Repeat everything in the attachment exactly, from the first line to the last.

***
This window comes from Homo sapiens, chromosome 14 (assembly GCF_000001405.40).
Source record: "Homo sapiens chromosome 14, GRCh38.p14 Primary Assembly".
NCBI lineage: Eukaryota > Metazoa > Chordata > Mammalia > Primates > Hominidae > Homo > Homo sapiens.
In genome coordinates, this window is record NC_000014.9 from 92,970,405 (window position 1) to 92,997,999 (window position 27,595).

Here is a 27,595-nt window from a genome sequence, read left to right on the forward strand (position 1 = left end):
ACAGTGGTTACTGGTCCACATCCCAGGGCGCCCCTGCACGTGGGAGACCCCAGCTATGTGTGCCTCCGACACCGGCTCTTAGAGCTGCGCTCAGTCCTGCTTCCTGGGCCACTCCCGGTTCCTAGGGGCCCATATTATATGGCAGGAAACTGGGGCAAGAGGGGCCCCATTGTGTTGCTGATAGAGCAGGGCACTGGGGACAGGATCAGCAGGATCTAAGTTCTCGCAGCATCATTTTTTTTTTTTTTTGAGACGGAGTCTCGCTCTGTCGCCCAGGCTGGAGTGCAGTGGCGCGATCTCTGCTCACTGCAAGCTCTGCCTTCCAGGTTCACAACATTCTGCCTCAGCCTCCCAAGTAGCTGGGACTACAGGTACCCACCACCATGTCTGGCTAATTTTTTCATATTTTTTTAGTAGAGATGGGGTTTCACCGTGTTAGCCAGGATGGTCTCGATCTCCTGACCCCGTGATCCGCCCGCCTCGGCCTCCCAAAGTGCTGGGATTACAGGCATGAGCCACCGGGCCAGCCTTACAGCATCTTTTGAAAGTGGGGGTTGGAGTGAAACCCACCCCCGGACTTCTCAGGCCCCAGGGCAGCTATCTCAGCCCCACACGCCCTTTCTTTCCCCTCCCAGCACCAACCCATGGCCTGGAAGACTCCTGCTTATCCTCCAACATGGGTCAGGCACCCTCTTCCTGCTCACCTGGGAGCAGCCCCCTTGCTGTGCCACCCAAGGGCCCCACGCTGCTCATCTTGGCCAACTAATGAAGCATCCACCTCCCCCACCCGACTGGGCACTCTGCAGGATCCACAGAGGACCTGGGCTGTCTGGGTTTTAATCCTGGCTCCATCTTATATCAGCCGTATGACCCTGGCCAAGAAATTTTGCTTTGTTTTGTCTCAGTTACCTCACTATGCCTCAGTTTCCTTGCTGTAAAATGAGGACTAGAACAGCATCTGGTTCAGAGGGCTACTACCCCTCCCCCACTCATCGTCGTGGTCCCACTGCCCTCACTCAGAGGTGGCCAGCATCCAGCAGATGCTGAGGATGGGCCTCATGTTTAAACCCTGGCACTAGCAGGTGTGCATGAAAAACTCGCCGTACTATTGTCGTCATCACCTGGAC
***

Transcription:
This window comes from Homo sapiens, chromosome 14 (assembly GCF_000001405.40).
Source record: "Homo sapiens chromosome 14, GRCh38.p14 Primary Assembly".
NCBI lineage: Eukaryota > Metazoa > Chordata > Mammalia > Primates > Hominidae > Homo > Homo sapiens.
In genome coordinates, this window is record NC_000014.9 from 92,970,405 (window position 1) to 92,997,999 (window position 27,595).

Here is a 27,595-nt window from a genome sequence, read left to right on the forward strand (position 1 = left end):
ACAGTGGTTACTGGTCCACATCCCAGGGCGCCCCTGCACGTGGGAGACCCCAGCTATGTGTGCCTCCGACACCGGCTCTTAGAGCTGCGCTCAGTCCTGCTTCCTGGGCCACTCCCGGTTCCTAGGGGCCCATATTATATGGCAGGAAACTGGGGCAAGAGGGGCCCCATTGTGTTGCTGATAGAGCAGGGCACTGGGGACAGGATCAGCAGGATCTAAGTTCTCGCAGCATCATTTTTTTTTTTTTTTGAGACGGAGTCTCGCTCTGTCGCCCAGGCTGGAGTGCAGTGGCGCGATCTCTGCTCACTGCAAGCTCTGCCTTCCAGGTTCACAACATTCTGCCTCAGCCTCCCAAGTAGCTGGGACTACAGGTACCCACCACCATGTCTGGCTAATTTTTTCATATTTTTTTAGTAGAGATGGGGTTTCACCGTGTTAGCCAGGATGGTCTCGATCTCCTGACCCCGTGATCCGCCCGCCTCGGCCTCCCAAAGTGCTGGGATTACAGGCATGAGCCACCGGGCCAGCCTTACAGCATCTTTTGAAAGTGGGGGTTGGAGTGAAACCCACCCCCGGACTTCTCAGGCCCCAGGGCAGCTATCTCAGCCCCACACGCCCTTTCTTTCCCCTCCCAGCACCAACCCATGGCCTGGAAGACTCCTGCTTATCCTCCAACATGGGTCAGGCACCCTCTTCCTGCTCACCTGGGAGCAGCCCCCTTGCTGTGCCACCCAAGGGCCCCACGCTGCTCATCTTGGCCAACTAATGAAGCATCCACCTCCCCCACCCGACTGGGCACTCTGCAGGATCCACAGAGGACCTGGGCTGTCTGGGTTTTAATCCTGGCTCCATCTTATATCAGCCGTATGACCCTGGCCAAGAAATTTTGCTTTGTTTTGTCTCAGTTACCTCACTATGCCTCAGTTTCCTTGCTGTAAAATGAGGACTAGAACAGCATCTGGTTCAGAGGGCTACTACCCCTCCCCCACTCATCGTCGTGGTCCCACTGCCCTCACTCAGAGGTGGCCAGCATCCAGCAGATGCTGAGGATGGGCCTCATGTTTAAACCCTGGCACTAGCAGGTGTGCATGAAAAACTCGCCGTACTATTGTCGTCATCACCTGGAC